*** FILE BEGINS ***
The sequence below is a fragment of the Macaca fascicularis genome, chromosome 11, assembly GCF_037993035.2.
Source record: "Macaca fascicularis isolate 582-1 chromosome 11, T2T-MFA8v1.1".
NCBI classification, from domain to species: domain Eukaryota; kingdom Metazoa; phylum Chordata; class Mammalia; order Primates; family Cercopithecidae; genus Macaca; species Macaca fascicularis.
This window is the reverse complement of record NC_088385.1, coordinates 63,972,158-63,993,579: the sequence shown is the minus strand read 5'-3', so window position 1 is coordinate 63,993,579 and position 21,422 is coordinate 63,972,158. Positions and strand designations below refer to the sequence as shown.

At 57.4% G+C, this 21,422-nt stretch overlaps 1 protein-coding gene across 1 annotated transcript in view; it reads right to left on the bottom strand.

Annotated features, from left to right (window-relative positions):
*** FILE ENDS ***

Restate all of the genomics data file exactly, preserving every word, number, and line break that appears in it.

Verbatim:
The sequence below is a fragment of the Macaca fascicularis genome, chromosome 11, assembly GCF_037993035.2.
Source record: "Macaca fascicularis isolate 582-1 chromosome 11, T2T-MFA8v1.1".
NCBI classification, from domain to species: domain Eukaryota; kingdom Metazoa; phylum Chordata; class Mammalia; order Primates; family Cercopithecidae; genus Macaca; species Macaca fascicularis.
This window is the reverse complement of record NC_088385.1, coordinates 63,972,158-63,993,579: the sequence shown is the minus strand read 5'-3', so window position 1 is coordinate 63,993,579 and position 21,422 is coordinate 63,972,158. Positions and strand designations below refer to the sequence as shown.

At 57.4% G+C, this 21,422-nt stretch overlaps 1 protein-coding gene across 1 annotated transcript in view; it reads right to left on the bottom strand.

Annotated features, from left to right (window-relative positions):